The governor has announced that basketball, football and other “high-risk” sports were able to start play as of Monday if local health departments agree with it.
If you ask Dr. Lalit Jain, chief of pediatrics at United Memorial Medical Center in Batavia, a lot of what he and other doctors there are learning in their offices is that a lot of kids are having trouble concentrating during remote learning.
“These are kids without academic difficulties. We are not even talking about the kids who are challenged, who need special help. They are even more affected,” he said. “In addition to the concentration issue … there has been a lot of decrease of physical activity — with that, a lot of gaining weight, so we are seeing that, too.”
The state allowing these “High-risk” sports to start again is a positive step toward social interaction and an increase in physical activity for students who have played sports or want to play, Jain said.
“Just to participate in more activity is going to be very beneficial for the mental health … of our students,” he said.
The pediatrician was asked what parents need to know as their kids re-enter high-risk sports, as well as what precautions parents can take to keep their kids and the team safe, and allow sports to continue for the rest of the season.
Jain, also medical director of Western region of Rochester Regional Health, said players should take the precautions that have been outlined, such as staying 6 feet away when they don’t have to be in close contact with other players and wearing masks.
“I think that kids do well because their infectivity (infection) rate, that’s a little bit less than adults,” he said. “I think if you take the general precautions that are required, I think we’ll do well.”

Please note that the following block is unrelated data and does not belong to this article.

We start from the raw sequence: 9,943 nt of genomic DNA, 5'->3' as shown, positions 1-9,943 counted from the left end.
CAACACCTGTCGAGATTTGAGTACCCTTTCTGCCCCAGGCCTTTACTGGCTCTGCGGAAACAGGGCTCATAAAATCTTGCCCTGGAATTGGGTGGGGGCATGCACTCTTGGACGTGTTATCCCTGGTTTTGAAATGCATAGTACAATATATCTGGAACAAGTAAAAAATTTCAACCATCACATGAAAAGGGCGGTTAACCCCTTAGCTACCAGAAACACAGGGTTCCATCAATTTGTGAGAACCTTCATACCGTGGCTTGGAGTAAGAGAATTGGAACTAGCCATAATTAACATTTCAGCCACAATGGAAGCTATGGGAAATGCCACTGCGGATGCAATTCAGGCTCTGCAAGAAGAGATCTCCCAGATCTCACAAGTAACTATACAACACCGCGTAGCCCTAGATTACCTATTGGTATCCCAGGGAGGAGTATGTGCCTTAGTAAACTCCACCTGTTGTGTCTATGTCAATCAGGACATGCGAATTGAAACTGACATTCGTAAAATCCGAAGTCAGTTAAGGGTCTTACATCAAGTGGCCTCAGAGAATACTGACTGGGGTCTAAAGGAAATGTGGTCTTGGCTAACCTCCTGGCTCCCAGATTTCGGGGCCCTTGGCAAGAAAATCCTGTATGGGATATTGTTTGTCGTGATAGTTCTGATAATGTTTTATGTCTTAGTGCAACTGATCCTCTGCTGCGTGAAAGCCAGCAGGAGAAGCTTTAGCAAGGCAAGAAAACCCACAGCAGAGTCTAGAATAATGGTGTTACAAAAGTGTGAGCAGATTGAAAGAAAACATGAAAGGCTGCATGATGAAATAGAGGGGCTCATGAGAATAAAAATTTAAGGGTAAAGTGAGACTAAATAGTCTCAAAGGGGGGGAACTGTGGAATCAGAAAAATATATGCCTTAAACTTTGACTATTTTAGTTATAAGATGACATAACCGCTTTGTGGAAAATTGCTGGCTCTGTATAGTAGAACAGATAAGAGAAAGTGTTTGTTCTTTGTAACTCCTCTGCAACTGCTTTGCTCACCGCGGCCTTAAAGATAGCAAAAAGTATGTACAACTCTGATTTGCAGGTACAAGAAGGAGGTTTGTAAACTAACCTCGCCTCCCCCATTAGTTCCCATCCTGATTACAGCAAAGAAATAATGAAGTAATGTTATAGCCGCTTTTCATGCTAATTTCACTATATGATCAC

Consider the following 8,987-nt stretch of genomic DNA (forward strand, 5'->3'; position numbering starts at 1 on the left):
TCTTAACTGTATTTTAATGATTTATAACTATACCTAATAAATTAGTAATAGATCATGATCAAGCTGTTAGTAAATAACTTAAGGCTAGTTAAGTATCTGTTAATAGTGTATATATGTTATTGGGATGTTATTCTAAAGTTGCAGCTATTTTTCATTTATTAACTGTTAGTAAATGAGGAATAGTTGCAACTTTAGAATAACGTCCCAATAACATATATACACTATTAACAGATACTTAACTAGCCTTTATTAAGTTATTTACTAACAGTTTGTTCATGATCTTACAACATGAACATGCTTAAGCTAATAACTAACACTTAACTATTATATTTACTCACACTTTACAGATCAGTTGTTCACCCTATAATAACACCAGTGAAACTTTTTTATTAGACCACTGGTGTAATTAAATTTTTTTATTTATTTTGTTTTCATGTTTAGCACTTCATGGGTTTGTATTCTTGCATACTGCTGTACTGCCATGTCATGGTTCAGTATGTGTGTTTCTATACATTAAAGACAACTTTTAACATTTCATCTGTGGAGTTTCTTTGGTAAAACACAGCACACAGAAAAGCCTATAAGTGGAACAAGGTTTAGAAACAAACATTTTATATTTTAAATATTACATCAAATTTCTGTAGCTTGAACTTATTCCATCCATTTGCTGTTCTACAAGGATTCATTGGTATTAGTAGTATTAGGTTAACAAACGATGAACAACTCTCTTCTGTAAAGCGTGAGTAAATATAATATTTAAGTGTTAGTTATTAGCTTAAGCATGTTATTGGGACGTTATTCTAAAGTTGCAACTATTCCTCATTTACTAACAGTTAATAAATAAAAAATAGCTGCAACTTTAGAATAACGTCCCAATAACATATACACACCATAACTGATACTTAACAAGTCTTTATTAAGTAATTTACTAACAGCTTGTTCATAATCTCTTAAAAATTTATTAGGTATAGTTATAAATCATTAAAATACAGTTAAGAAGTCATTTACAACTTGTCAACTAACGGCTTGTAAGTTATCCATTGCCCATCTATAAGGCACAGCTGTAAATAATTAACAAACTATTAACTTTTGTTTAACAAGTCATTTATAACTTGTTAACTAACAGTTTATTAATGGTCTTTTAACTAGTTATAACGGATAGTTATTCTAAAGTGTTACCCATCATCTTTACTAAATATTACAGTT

The devastating effect of just staying home has been tremendous on student-athletes, Jain said.
“I think just following the guidelines by physicians or authorities … will be really important,” he said. “I don’t think we’re going to see that much increase in the rate. The schools have been very safe. We should do fine.”
Jain was asked how important it is, for the mental and emotional health of the students, to get them back into sports.
“The kids especially, doing these sports, Some of these kids are doing three sports in a year or multi-sports. I think taking them out of that has been devastating. It affects them because you are getting social isolation,” he said.
The pediatrician also fielded a question about the lack of conditioning opportunities since tournaments were cancelled in early spring, with gyms and other facilities being closed for part of the year, What can athletes do to get back in shape with this short of a season?
“I think the important thing is that we will be telling our athletes, ‘I think you start some training at home.’ We always tell them, ‘Create something in the basement, start exercising …This environment has been that all of us have to be creative. The coaches, the parents, ourselves. I think we do give them (athletes) the tools to be successful,” Jain said.
Coaches are going to see how conditioned the kids are, he noted.
“I’m sure they’re going to be mindful of how much activity you put in, or changing kids more frequently (during a game),” Jain said. “Kids are very resilient. I think under proper guidance … I think they will do fine.”